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Iran Releases Jason Rezaian

January 16, 2016
Natasha Schmidt
7 min read
Iran Releases Jason Rezaian
Iran Releases Jason Rezaian

The Iranian judiciary released Washington Post correspondent Jason Rezaian on January 16, along with three other dual US-Iranian nationals. 

Judiciary officials announced the release of four US prisoners. Initially they declined to name them, but a few hours after the announcement they confirmed that they had released Jason Rezaian, former marine Amir Hekmati, Christian pastor Saeed Abedini and Nosratollah Khosravi-Roodsari.

The release took place on the same day that the nuclear deal reached between Iran and world powers came into effect. 

The four were released as part of a prisoner exchange between Iran and the United States. The US released seven Iranian-Americans who were jailed for violating sanctions regulations. 

Rezaian was arrested on July 22, 2014 with his wife, Iranian journalist Yeganeh Salehi. Despite international pressure and condemnation regarding his arrest, details of his charges only emerged several months later.

Rezaian attended three hearings, on July 13 — just as nuclear talks were wrapping up in Vienna — June 8 and May 26. 

Following the July hearing, executive editor of the Washington Post Martin Baron issued a statement, calling for the immediate release of Rezaian, who holds dual Iranian-US citizenship.

In the May trial, a representative for the prosecution asked Rezaian to respond to the charges against him. The defense was presented to Judge Salavati, who presides over Branch 15 of the Revolutionary Court, after it was translated. 

According to the Islamic Republic News Agency, trials for Rezaian's wife, Yeganeh Salehi, and a photojournalist,  also got underway in May. None of the trials were open to the public.

Authorities formally charged Rezaian with espionage and three further offences, all of them serious, on April 20. He met with his lawyer, Leilah Ahsan, for the first time since his arrest on the same day. 

On January 14, 2015, Iran's official Islamic Republic News Agency said Rezaian had been charged and would be tried in a Revolutionary Court. At the time, authorities did not outline the charges against him or say when the trial would begin. Tehran’s Attorney-General Abbas Jafari said investigations had been completed. Rezaian spent close to five months in solitary confinement.

Tehran’s attorney general also reported that Rezaian’s mother had traveled to Iran and met the magistrate in charge of her son’s case.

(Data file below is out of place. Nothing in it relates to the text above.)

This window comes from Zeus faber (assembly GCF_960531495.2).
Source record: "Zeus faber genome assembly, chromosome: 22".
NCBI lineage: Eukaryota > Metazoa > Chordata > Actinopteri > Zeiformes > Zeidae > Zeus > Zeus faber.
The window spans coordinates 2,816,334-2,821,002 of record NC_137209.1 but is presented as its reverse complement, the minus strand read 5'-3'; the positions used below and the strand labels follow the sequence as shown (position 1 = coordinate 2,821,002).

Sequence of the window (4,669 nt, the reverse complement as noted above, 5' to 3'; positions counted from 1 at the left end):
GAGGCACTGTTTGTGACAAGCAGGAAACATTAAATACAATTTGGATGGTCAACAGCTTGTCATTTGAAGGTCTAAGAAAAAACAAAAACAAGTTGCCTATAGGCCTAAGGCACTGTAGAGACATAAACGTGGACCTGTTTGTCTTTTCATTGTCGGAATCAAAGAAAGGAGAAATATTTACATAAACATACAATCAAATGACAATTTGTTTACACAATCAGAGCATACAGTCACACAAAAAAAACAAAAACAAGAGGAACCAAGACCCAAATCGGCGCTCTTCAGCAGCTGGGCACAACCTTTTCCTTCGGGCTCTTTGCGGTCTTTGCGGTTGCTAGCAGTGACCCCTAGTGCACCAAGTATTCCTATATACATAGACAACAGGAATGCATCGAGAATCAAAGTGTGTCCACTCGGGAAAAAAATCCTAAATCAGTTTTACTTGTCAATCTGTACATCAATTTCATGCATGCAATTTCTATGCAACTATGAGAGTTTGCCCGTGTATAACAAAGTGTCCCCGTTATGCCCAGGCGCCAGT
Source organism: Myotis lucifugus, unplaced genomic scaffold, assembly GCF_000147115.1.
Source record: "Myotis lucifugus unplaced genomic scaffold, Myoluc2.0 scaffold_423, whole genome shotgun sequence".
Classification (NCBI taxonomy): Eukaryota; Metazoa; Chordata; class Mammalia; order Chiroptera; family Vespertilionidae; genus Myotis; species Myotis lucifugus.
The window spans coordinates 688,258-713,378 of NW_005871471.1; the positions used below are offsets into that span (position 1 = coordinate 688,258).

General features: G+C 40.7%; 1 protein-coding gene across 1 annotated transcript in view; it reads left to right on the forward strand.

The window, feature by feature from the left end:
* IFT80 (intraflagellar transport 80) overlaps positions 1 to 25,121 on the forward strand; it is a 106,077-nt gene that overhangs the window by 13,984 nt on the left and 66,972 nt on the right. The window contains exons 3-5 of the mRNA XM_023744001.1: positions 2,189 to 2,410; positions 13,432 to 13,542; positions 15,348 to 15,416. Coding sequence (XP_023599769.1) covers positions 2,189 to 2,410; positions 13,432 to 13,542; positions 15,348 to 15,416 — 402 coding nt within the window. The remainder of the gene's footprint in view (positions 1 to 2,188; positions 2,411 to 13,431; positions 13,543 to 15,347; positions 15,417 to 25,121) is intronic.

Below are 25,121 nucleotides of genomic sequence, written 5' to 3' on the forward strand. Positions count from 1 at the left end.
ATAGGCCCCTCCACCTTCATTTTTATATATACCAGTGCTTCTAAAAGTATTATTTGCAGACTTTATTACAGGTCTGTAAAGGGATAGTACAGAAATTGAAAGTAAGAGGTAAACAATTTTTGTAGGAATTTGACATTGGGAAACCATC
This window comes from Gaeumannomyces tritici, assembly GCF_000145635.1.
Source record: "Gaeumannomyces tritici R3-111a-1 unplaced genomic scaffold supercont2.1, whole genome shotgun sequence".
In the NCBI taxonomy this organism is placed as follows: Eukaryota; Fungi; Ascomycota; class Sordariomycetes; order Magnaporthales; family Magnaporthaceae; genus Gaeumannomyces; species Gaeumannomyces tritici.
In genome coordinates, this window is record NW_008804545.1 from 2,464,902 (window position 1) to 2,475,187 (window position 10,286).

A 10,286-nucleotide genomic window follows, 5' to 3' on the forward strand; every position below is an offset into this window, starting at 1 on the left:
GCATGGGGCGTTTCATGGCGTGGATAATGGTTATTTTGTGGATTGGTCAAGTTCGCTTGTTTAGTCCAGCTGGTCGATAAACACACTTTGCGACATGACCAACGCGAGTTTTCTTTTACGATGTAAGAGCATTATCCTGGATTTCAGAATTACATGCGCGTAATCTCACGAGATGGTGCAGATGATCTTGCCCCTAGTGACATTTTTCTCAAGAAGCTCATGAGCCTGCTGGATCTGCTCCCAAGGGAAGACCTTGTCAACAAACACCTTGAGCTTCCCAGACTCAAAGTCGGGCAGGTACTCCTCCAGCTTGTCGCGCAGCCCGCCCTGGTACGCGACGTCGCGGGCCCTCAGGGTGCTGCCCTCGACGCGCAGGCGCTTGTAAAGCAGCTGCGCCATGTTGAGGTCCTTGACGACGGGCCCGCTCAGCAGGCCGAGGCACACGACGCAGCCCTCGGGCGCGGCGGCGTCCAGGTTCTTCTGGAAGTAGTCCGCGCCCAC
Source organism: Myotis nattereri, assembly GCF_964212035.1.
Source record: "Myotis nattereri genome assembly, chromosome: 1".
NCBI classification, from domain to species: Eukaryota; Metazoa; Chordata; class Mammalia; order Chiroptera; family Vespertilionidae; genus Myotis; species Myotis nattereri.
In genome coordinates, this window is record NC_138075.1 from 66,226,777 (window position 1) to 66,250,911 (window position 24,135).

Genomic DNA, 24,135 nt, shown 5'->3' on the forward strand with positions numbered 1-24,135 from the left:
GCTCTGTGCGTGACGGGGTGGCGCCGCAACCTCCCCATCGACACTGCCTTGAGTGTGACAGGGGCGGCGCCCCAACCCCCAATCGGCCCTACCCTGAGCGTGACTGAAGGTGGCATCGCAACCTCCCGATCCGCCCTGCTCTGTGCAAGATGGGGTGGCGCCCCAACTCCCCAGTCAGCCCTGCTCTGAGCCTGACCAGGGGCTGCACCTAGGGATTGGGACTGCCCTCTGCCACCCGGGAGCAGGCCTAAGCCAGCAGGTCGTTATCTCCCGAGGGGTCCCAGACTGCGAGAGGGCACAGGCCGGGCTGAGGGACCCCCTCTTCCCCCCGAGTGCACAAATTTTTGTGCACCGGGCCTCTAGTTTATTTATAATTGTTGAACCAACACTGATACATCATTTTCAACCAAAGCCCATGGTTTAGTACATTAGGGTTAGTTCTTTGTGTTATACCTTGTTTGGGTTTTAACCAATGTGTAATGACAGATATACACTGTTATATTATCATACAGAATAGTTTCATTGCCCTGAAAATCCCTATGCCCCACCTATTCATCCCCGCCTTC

In an exclusive interview with EuroNews in November 2014, Mohammad Javad Larijani, secretary of the Iranian Judiciary’s High Council for Human Rights, said that Rezaian would soon been pardoned and released. Regarding the charges against him and the case’s progress, he told the news site, “I’m not in a position to judge, I’m just reporting that security officials filed charges against him and that he was involved in activities that went beyond journalism.” When pressed for clarity, he added that they were “activities that breach the security of the state.”

In May, Foreign Minister Mohammad Javad Zarif told US journalist and talkshow host Charlie Rose that Iran did not jail journalists, leading to a rush of criticism on social media and throughout the international journalism community.



Name: Jason Rezaian

Born: 1976

Occupation: The Washington Post correspondent in Tehran since 2012.

Charges: Espionage, collaborating with hostile governments, propaganda against the regime, and “collecting information about internal and foreign policy and providing them to individuals with malicious intent.”

Jason Rezaian was arrested in July 2014 with his wife, Iranian journalist Yeganeh Salehi. Despite international pressure and condemnation regarding his arrest, the Islamic authorities provided scarce information on the charges against him. Details of his charges only emerged several months after his arrest.

Reporting in Iran “is like walking a tightrope,” Jason Rezaian told his friends a month before he was arrested. “When you fall down, it is over.”

Born in California to an Iranian father and American mother, Rezaian began his career in journalism at the San Francisco Chronicle, where he wrote a blog entitled “Inside Iran.” Islamic Republic officials later granted him a permit to work in Tehran as a Washington Post correspondent.

Reports indicate that Rezaian was on good terms with President Rouhani and his cabinet. He and his wife Yeganeh Salehi, a reporter for the Dubai-based journal The National, accompanied Rouhani when he traveled abroad on a number of occasions, publishing articles about the trips afterwards.

On July 22, 2014 security forces raided their house, confiscated Rezaian’s notebooks and laptop and arrested him and his wife. Although it was initially reported that two guests were also arrested at Rezaian and Salehi’s residence at the same time, it later emerged that this was not the case. However, two other journalists, an Iranian-American photographer and her husband, were arrested on the same date. Their names are not known.